Baron Davis once called Stephen Jackson the "sickest rapper" that he knows. Without the benefit of musical accompaniment, and provoked by Davis, Jackson challenges that statement with this freestyle performance, successfully demonstrating that rapping without music or rhyming equals rambling.
Specifically, for Ronnie Brewer, Keith Bogans, and the #28 pick.
The cost of trading for Stephen Jackson must be weighted against two things - the abilities of Stephen Jackson himself, and the cost of the alternatives. There is no point paying out the arse for Stephen Jackson in a trade, when signing one of the aforementioned players - arbitrarily, let's say Arron Afflalo - would cost you no assets in trade and would also not cost as much salary. The player obtained in the latter scenario would not be as good, but they may be only slightly worse than Jackson. Is it better to have Affalo, Brewer and the 28, or just Jackson? Indeed. Or maybe a rebuilding Jazz team would happily gift an aging Raja Bell. A combination of any number of hypotheticals could return similar for less. And thus not much in the way of basketball assets can be traded.
The hypothetical attraction for Charlotte lies in the salary savings. Everything previously stated about the reduced ability to spend is just as true of Charlotte as it is of anyone. Stephen Jackson is not a bad contract, but he is a big one, and twice in recent months has that been sufficient reason for them to trade a starter. In exchange for Tyson Chandler, they got nothing but luxury tax relief; in exchange for Gerald Wallace, they got salary relief, a backup small forward, and two not particularly good first round picks.
You could argue that, having already done this twice, they don't need to do it a third time. But I would counter that by highlighting the fact that this team sold for the equivalent of $25 million as recently as last year, and then recorded the perfectly useless figure of 34 wins the season after. If you're going to lose, therefore, lose cheaply and properly.
[...] As for Jackson himself, he fits rather snugly into what the Bulls do. Jackson is a good, big, interested and versatile defender, a description guaranteed to wet Tom Thibodeau's palate.24 He can handle and pass to above average standards for a wing player, which the Bulls could certainly use, even if he should do slightly less of the former. And he's a good-enough shooter; at the very least, he's as good as Keith Bogans, albeit with slightly less judicious selection.
The Bulls need a wing player who defends his position well, can handle the ball, make shots, and double as a secondary playmaker. They also need a wingman who, if called upon, can consistently take and make his own shot in a halfcourt set, particularly in clutch situations. Since precisely four players alive fit that mold, they'll have to settle for the flawed but helpful Jackson. Jackson's history of randomly beating up fans and randomly firing guns into the air outside of strip clubs is certainly a sticking point - the Bulls don't often like to get their hands dirty, which is why they won't touch Delonte West, despite how neatly of a fit he is into their current guise. However, seemingly every player or coach to have ever worked with Jackson has loved him, for his passion, spirit, and his out-and-out desire. The reprehensibly douchey things that he did can be overlooked if every other box is ticked. The Bulls prioritise "jib," but that doesn't mean they are criminal-free.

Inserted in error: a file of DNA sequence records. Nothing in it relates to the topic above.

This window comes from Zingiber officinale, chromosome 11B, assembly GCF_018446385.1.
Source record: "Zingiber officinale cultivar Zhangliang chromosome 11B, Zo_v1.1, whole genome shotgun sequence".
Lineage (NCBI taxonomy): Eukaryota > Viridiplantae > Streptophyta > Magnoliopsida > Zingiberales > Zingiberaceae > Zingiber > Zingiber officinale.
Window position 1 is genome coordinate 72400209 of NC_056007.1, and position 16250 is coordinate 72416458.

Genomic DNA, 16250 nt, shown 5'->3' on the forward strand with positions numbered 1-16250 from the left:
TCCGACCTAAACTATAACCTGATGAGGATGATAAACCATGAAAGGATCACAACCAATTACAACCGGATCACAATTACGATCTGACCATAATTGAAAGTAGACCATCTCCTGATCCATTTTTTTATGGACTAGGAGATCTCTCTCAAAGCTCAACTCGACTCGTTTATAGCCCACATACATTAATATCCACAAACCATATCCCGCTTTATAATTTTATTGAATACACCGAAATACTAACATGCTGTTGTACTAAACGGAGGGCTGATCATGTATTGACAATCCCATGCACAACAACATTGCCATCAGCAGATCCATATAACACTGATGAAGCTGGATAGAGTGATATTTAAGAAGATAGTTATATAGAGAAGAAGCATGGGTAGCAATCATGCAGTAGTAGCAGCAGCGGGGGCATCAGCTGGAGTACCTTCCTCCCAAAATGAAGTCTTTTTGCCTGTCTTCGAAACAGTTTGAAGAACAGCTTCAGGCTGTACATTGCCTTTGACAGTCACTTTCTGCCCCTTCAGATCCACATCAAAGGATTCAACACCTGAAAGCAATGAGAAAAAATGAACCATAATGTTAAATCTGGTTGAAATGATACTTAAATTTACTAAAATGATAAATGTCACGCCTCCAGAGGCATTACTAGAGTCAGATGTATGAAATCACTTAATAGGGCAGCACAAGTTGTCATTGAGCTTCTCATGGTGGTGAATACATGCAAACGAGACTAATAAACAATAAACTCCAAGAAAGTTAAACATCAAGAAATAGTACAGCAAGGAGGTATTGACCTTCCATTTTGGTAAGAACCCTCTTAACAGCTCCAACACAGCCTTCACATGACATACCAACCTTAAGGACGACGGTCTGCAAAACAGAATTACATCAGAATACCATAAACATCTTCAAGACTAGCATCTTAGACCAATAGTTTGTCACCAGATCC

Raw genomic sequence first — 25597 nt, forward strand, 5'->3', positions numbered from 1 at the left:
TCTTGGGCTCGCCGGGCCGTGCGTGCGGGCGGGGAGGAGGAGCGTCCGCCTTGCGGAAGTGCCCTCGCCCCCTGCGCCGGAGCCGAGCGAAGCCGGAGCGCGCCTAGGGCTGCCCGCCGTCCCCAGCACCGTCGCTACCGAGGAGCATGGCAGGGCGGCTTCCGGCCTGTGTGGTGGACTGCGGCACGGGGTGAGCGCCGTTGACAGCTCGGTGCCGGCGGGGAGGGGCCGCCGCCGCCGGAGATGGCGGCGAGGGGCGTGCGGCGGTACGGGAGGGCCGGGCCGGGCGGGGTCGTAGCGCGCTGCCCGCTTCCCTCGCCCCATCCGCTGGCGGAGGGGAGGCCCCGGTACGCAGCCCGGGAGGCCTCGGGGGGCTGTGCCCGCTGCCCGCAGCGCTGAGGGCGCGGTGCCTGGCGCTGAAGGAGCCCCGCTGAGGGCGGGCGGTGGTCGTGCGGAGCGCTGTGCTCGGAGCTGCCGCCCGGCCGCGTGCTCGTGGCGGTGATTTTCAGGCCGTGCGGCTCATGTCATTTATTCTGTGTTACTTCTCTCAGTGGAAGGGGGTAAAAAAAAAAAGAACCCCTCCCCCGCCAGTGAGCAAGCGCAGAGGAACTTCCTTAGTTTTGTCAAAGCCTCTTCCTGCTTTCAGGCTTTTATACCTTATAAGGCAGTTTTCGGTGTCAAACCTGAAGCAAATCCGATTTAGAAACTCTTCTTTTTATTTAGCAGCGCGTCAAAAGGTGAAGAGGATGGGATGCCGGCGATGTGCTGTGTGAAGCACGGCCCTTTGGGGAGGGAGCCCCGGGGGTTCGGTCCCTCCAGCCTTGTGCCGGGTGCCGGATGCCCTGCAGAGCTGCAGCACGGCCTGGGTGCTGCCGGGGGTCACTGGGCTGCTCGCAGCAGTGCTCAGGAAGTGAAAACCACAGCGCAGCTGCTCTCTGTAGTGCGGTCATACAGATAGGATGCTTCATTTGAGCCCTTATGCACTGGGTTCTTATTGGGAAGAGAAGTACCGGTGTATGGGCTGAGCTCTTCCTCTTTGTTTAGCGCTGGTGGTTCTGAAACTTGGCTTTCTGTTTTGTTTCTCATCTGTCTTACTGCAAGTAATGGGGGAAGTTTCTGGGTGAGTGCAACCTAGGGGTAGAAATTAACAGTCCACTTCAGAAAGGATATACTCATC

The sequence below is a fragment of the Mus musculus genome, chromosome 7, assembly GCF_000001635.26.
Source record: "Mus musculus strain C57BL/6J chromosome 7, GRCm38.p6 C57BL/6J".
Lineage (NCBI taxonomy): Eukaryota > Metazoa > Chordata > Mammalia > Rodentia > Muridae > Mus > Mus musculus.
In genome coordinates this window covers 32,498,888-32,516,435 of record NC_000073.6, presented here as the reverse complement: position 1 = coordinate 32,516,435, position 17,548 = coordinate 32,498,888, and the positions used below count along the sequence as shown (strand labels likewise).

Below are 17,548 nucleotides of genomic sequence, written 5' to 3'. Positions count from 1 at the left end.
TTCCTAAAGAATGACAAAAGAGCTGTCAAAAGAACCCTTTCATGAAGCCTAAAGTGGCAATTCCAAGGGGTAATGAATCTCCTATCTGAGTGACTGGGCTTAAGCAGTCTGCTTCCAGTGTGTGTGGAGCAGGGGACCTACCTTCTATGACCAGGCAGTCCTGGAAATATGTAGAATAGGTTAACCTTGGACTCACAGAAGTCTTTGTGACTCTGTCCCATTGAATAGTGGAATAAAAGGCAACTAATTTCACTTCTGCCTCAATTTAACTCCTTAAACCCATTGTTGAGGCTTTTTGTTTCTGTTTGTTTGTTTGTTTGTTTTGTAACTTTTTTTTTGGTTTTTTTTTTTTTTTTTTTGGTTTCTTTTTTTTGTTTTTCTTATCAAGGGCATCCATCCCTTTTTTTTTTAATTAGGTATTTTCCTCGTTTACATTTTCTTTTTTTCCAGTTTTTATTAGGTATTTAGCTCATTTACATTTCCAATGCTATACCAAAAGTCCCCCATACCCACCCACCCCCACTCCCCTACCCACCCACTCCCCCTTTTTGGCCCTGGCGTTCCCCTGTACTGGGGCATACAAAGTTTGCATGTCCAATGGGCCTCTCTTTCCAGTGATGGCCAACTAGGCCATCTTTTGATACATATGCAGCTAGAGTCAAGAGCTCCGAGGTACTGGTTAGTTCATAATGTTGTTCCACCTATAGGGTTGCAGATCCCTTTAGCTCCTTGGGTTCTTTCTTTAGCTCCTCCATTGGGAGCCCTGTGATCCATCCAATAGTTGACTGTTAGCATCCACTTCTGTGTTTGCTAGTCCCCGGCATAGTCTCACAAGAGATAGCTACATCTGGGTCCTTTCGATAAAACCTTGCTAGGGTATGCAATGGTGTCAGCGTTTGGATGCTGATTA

[Stephen Jackson was a Bull once before, for a week. True story. He signed for 1998/99 training camp - which was actually held in January 1999 - but broke his foot and was released. Here we are, twelve years on, and the man has become a good quality, healthy, NBA player. And it only took two trips to the Dominican Republic to do it.]
Ric Bucher kicks the night off with the announcement of a three team trade between Charlotte, Sacramento and Milwaukee, one which highlights the futility of ever trying to predict trades. [No one alive predicted this. No one even predicted the framework of it.] Bucher tells of how Charlotte will trade Stephen Jackson, Shaun Livingston and the #19 pick to Milwaukee, in exchange for Corey Maggette from Milwaukee and the #7 pick from Sacramento, thereby ending my own Stephen Jackson-based aspirations.
The trade also includes John Salmons and the #10 pick being sent from Milwaukee to Sacramento, in addition to Beno Udrih going the other way, thereby making the deal from the Kings perspective a swap of Salmons for Udrih, and a trading down of three spots. Salmons was a King between July 2006 and February 2009, when he was traded to Chicago along with Brad Miller in exchange for Andres Nocioni's lengthy contract, Drew Gooden's expiring contract, and some peripheries. Sacramento's motivation to deal was to save short term money by taking on long term money. They then did the opposite, taking on short term money to open up long term cap space, when they traded Nocioni and Spencer Hawes last summer for Samuel Dalembert. And now they have used that cap space.......on John Salmons. It is, needless to say, a baffling trade, and one that could have been avoided had the Kings done more than 5 seconds of Googling and checked to see if Salmons had gotten much worse since he left.